“If they’re only serving ham, I’m going to ask for a double serving of dessert and call it a night,” one of us said, as we slowly climbed the stairs to the entrance. I agreed with the sentiment, but was secretly hoping they flew in a Honey Baked, because I can’t seem to get enough of that shit. None of us were wearing forest green or red. No Santa hats, no reindeer antler head bands, no snowflake broaches, mistletoe bracelets, or winter-scene prints….we opened the door, and it was like the Four Horsemen of the Apocalypse had descended on the Town of Whoville.
The plastic Christmas tree was aglow in the corner, candles were lit, and I could tell the table cloths had been ironed. On an island 30 miles off the coast of Belize, this was about as good as it was gonna get.
Everyone seemed to be enjoying their drinks and the conch ceviche. Two guests from Colorado were so sunburned it almost seemed intentional considering the primary color of the holiday.
And just when I thought the night would end with us stuck at our table waiting patiently for everyone to finish singing Jingle Bells and O Come All Ye Faithful, because it would be rude to leave beforehand, I met my version of Santa Claus; a guy named Ken.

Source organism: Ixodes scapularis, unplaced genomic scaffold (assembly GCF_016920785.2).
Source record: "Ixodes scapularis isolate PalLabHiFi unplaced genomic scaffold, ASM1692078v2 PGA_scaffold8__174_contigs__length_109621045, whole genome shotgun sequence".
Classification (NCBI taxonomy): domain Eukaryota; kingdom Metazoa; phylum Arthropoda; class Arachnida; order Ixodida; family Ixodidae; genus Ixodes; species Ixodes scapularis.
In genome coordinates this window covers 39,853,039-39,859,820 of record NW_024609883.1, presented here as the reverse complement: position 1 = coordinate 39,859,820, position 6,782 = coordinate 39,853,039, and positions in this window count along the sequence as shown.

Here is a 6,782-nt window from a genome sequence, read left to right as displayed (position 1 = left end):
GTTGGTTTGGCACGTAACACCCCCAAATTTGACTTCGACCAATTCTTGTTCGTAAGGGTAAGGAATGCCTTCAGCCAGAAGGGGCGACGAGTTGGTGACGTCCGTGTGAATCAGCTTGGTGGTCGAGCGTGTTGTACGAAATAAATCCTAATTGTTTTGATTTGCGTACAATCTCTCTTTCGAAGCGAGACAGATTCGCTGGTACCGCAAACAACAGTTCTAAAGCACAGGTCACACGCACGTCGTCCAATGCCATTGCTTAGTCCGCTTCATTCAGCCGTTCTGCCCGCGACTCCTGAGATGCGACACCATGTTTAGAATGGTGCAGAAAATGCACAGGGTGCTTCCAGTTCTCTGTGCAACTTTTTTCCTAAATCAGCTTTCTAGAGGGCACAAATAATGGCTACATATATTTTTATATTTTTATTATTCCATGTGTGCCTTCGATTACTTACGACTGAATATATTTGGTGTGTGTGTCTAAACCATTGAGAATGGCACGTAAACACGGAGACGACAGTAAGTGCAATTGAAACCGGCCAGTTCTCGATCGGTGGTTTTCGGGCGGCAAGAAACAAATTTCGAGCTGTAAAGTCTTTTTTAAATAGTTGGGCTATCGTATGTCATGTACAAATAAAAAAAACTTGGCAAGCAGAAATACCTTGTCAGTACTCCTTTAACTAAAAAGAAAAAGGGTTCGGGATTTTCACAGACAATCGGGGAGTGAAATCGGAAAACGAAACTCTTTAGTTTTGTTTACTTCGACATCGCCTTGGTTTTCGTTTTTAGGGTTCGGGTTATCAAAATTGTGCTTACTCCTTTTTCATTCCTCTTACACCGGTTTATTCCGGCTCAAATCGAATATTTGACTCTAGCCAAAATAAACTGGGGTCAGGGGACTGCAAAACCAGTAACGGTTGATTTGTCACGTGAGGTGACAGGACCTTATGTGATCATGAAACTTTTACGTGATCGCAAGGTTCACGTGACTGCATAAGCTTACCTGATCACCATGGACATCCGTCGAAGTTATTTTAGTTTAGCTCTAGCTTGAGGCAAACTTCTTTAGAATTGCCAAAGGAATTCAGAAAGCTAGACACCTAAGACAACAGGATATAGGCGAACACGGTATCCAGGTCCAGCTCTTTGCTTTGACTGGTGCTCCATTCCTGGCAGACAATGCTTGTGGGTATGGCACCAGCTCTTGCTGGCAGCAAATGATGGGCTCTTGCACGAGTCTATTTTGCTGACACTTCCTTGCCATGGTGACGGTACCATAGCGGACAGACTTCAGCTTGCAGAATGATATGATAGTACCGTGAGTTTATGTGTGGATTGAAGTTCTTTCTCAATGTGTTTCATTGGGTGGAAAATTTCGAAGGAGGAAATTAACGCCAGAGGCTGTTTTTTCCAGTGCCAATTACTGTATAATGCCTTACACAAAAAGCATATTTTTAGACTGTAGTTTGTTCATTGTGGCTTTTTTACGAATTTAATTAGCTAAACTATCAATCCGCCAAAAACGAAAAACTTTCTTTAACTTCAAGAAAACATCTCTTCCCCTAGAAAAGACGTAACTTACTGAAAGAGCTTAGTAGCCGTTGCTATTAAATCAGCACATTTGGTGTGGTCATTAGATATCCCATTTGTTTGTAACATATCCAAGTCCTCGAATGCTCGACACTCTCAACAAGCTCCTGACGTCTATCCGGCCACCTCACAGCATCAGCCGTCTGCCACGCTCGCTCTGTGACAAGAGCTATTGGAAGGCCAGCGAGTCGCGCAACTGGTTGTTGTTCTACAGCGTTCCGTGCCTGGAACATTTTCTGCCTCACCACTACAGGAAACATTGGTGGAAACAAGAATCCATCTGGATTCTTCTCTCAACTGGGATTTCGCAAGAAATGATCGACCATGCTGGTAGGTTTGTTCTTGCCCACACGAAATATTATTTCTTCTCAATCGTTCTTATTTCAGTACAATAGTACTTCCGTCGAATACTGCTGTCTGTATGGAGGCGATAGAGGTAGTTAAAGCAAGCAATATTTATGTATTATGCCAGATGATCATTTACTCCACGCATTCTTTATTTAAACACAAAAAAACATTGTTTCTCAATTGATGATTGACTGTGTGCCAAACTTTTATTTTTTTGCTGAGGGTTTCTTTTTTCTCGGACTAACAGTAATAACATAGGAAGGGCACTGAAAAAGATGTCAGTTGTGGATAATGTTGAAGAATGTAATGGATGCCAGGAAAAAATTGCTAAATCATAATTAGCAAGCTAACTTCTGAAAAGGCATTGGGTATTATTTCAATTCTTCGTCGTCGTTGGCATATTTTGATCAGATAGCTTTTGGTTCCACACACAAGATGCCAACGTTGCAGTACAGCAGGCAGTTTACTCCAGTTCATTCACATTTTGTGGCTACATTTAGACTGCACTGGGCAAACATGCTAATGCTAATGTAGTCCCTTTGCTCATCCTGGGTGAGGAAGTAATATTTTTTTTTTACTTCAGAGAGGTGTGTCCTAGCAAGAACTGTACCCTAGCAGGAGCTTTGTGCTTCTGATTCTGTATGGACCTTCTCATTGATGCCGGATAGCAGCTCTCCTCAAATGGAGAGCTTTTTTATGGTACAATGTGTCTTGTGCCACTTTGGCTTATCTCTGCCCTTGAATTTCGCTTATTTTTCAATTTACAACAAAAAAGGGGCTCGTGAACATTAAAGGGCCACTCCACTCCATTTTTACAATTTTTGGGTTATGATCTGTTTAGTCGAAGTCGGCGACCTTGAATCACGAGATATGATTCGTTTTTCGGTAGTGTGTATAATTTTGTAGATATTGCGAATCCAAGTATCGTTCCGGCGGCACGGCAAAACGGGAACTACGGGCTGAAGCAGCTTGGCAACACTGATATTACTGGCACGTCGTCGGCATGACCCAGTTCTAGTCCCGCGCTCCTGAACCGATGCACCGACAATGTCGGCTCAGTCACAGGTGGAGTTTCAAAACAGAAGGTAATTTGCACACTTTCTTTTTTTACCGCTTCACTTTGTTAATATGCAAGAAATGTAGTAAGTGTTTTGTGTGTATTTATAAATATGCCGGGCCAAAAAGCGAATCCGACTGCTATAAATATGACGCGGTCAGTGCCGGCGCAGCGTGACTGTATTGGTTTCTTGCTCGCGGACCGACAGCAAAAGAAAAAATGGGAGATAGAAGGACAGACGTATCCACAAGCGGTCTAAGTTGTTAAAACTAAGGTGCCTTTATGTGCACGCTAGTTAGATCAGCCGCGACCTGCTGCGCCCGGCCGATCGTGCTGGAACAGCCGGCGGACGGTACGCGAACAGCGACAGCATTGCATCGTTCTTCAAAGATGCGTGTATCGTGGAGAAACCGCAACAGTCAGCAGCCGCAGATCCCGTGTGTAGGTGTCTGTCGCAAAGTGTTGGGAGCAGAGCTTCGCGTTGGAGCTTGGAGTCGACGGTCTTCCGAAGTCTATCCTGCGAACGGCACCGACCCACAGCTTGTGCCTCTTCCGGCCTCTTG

Ken‘s an older Jewish man from The Hamptons. He and his wife Patty were spending the week fishing at Turneffe Flats. During dinner, they shared the story of how they met each other at a cooking school in France, where they cooked alongside culinary icons like Simone Beck who taught them how to cook in the classic French way. I was intrigued and asked them a bunch of questions, and eventually learned they were neighbors with Ina Garten, which only made them more fascinating. I asked them what they did for a living, and he explained how the culinary school experience inspired his culinary career as as the creator of the plastic fat separator (the originals were heavy, expensive and made of glass). They’re cooking in the south of France, and one thing led to another, and years later, Ken and Patty ended up creating a plastic fat separator (this is the one I use), that was cheaper, and more resilient to the hustle and bustle of a kitchen. They sold over 12.5 million units, spreading the joy of good healthy cooking around the world, and since I use mine all the time, this was my version of meeting a celebrity.